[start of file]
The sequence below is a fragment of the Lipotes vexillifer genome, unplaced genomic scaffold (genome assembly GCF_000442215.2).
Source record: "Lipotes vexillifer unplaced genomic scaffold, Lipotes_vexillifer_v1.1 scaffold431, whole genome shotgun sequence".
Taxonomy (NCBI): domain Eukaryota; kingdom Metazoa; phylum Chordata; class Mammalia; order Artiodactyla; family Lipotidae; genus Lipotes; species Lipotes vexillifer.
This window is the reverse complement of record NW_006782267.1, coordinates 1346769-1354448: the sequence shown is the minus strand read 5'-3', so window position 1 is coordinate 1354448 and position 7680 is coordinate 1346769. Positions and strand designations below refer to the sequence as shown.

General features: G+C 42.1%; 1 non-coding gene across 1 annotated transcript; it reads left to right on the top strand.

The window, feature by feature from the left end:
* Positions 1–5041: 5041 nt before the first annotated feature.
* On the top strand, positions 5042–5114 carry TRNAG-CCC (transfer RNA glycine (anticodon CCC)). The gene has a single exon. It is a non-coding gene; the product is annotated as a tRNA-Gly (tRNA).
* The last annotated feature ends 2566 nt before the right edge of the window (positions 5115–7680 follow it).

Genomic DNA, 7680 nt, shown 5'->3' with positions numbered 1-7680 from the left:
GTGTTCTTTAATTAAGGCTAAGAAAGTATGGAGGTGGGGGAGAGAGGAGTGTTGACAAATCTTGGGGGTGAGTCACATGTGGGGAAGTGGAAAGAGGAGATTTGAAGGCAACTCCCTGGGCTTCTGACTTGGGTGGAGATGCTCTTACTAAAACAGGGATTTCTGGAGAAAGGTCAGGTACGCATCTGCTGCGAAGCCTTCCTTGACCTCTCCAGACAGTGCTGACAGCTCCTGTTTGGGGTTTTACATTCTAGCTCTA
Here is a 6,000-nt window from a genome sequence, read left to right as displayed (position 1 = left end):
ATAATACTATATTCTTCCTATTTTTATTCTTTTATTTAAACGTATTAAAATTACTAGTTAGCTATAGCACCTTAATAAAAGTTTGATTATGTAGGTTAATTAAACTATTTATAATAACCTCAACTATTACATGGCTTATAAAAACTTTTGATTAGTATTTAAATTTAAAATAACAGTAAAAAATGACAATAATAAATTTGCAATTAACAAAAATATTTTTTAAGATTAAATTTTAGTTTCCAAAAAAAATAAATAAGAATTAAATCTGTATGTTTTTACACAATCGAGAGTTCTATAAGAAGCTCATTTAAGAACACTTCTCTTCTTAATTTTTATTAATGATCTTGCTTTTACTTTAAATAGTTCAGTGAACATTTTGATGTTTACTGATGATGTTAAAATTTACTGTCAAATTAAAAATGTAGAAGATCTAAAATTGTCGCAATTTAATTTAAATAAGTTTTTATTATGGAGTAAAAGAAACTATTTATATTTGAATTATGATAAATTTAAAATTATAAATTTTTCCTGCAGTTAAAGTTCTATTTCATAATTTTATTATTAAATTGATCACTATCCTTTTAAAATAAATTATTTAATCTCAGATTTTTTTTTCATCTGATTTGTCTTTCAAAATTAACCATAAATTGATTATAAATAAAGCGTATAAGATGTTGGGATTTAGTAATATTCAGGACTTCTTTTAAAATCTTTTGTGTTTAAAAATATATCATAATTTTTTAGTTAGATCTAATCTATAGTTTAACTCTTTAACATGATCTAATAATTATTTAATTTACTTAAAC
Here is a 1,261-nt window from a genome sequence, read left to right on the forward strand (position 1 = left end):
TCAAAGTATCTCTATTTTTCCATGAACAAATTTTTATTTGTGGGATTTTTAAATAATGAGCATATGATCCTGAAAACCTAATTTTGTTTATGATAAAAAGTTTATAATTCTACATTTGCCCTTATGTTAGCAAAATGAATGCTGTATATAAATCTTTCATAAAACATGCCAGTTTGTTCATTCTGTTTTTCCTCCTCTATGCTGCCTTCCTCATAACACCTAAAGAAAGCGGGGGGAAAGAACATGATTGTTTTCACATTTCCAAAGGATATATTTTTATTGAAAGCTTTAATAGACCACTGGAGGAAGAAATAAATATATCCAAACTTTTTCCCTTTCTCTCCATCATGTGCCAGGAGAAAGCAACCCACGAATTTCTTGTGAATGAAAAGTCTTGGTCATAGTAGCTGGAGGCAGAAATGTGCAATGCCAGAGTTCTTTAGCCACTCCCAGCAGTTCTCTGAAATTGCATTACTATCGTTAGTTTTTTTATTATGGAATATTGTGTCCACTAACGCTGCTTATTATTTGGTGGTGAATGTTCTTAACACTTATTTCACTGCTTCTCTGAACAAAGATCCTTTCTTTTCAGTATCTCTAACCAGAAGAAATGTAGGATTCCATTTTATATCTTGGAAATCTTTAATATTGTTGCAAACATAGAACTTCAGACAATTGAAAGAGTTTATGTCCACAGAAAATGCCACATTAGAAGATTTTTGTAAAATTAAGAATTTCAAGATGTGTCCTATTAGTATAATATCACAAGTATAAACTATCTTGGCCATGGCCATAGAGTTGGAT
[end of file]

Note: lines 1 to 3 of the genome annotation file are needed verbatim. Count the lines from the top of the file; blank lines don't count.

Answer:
The sequence below is a fragment of the Lipotes vexillifer genome, unplaced genomic scaffold (genome assembly GCF_000442215.2).
Source record: "Lipotes vexillifer unplaced genomic scaffold, Lipotes_vexillifer_v1.1 scaffold431, whole genome shotgun sequence".
Taxonomy (NCBI): domain Eukaryota; kingdom Metazoa; phylum Chordata; class Mammalia; order Artiodactyla; family Lipotidae; genus Lipotes; species Lipotes vexillifer.